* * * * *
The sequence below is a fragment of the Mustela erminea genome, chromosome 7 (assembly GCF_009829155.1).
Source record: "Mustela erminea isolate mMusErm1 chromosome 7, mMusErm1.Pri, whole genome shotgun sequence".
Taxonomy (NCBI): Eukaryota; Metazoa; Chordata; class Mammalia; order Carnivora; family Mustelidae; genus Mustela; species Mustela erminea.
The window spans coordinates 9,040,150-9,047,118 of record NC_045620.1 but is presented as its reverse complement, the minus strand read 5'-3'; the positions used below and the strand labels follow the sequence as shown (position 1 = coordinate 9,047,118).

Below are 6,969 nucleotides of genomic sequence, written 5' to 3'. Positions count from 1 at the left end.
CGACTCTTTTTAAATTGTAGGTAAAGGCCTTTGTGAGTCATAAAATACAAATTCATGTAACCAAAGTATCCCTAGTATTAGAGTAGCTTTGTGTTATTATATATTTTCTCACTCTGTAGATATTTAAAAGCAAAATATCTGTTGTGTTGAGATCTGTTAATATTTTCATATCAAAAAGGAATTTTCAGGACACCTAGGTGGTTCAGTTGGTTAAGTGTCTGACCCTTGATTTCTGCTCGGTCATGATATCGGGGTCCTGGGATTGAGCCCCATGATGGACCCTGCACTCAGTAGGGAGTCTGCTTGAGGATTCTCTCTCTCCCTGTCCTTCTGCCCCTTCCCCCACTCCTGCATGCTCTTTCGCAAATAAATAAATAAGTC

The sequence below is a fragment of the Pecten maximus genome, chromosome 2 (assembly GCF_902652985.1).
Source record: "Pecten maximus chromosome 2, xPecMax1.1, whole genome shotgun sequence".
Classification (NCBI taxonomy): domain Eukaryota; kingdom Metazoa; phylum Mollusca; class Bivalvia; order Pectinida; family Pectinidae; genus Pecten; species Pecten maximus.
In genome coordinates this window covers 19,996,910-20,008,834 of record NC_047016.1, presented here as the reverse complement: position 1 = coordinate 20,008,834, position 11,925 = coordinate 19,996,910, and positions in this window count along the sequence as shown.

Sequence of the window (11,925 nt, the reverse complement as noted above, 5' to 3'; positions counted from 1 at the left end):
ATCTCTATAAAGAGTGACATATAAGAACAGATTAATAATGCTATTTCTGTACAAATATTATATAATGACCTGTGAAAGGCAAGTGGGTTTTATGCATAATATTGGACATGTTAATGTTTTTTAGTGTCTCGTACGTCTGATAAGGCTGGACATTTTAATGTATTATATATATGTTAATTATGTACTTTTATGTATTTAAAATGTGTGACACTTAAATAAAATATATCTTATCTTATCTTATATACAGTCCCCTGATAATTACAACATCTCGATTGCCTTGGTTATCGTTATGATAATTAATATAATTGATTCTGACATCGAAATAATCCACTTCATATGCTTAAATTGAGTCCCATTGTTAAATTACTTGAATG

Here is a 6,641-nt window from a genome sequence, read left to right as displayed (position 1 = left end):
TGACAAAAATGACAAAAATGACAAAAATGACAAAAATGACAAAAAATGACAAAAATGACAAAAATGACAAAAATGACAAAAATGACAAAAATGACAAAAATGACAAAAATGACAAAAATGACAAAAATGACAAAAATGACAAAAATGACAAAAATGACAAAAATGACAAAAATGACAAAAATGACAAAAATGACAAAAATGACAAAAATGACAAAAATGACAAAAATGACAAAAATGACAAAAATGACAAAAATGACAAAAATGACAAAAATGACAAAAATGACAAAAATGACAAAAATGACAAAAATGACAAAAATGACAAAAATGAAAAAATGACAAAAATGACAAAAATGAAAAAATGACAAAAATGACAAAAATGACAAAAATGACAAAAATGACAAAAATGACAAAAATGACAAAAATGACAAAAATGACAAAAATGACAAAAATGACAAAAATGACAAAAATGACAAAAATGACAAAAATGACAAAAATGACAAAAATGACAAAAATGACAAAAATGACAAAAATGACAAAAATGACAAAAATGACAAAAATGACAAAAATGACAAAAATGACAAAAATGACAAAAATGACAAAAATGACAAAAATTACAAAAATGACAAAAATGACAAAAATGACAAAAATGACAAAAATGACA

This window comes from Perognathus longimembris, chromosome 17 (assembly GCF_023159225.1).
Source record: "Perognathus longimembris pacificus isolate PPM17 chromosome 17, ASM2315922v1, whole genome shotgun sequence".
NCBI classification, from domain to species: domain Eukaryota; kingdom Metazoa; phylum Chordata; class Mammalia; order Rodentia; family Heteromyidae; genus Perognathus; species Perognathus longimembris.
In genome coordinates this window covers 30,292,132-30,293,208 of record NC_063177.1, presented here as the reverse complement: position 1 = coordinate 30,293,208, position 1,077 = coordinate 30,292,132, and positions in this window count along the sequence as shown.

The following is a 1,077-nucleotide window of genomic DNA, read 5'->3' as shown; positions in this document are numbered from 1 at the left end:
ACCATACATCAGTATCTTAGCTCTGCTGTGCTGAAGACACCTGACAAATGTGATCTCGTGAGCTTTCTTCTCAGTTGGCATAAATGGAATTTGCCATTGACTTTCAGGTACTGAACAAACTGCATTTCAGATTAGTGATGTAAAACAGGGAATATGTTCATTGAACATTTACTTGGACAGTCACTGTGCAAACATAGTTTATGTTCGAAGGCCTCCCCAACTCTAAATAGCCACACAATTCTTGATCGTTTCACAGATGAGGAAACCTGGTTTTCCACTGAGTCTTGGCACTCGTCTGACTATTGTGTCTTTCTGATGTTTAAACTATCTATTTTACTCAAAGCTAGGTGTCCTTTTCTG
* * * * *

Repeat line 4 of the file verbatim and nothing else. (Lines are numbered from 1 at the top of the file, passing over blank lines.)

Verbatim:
The window spans coordinates 9,040,150-9,047,118 of record NC_045620.1 but is presented as its reverse complement, the minus strand read 5'-3'; the positions used below and the strand labels follow the sequence as shown (position 1 = coordinate 9,047,118).